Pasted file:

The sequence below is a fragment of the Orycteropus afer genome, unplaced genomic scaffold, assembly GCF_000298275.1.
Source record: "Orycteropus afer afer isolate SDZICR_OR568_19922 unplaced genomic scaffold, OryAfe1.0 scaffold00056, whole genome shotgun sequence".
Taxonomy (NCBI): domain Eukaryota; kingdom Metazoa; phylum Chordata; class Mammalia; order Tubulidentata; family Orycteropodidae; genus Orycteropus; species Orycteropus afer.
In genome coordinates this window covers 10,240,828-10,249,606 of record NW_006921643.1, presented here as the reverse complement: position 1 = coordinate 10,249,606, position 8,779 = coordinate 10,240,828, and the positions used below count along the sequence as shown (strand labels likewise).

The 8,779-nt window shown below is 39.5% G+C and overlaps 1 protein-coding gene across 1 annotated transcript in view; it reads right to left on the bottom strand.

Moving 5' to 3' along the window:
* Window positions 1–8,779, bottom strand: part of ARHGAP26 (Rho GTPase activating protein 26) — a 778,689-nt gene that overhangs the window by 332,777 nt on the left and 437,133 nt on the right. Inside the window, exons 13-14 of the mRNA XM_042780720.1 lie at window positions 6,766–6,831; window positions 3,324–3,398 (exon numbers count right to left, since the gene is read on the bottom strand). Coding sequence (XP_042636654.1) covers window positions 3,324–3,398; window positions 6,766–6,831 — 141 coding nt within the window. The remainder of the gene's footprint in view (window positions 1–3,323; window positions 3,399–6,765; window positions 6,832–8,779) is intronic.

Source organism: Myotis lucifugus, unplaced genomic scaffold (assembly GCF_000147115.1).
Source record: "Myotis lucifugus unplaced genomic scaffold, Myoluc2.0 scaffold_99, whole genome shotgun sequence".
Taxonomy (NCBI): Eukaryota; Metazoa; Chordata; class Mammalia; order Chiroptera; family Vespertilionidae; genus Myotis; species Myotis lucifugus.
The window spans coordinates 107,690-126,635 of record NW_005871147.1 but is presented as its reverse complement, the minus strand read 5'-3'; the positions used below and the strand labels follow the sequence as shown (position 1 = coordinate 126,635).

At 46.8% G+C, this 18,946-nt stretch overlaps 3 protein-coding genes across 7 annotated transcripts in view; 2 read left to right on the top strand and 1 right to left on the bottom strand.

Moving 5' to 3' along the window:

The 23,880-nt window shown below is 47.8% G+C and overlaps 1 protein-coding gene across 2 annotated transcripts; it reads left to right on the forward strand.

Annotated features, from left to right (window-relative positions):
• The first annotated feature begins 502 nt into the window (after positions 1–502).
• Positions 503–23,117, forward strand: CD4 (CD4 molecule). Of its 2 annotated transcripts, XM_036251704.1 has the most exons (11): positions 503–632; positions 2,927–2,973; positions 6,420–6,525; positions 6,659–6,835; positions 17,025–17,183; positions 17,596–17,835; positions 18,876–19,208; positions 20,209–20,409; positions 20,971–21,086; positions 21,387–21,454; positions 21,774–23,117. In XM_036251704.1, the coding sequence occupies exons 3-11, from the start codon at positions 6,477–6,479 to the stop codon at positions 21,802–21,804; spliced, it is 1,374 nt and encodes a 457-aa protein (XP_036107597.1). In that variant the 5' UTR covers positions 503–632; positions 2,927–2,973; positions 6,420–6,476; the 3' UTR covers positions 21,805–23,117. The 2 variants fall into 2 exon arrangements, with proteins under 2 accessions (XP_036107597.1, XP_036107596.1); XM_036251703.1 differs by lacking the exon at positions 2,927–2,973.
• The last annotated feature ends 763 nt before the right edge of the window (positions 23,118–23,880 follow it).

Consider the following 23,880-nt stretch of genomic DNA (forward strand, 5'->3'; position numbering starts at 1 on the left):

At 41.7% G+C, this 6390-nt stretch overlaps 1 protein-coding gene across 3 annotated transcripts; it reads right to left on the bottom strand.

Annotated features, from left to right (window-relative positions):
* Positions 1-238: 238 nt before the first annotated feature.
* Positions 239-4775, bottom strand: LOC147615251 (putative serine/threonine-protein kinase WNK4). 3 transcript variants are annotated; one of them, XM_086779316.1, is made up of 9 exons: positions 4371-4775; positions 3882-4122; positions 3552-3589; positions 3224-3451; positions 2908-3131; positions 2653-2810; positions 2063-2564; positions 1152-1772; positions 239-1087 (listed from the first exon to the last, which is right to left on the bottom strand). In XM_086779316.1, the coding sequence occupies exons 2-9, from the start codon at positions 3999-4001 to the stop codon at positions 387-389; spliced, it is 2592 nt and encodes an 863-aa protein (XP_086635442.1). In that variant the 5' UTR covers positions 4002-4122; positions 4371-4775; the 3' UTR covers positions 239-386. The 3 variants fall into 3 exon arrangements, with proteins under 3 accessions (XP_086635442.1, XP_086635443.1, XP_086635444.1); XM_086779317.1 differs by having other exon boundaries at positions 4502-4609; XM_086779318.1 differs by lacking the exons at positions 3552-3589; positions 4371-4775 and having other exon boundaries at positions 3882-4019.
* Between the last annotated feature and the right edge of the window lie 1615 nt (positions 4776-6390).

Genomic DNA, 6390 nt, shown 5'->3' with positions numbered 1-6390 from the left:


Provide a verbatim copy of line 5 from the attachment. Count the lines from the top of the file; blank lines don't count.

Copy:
The 8,779-nt window shown below is 39.5% G+C and overlaps 1 protein-coding gene across 1 annotated transcript in view; it reads right to left on the bottom strand.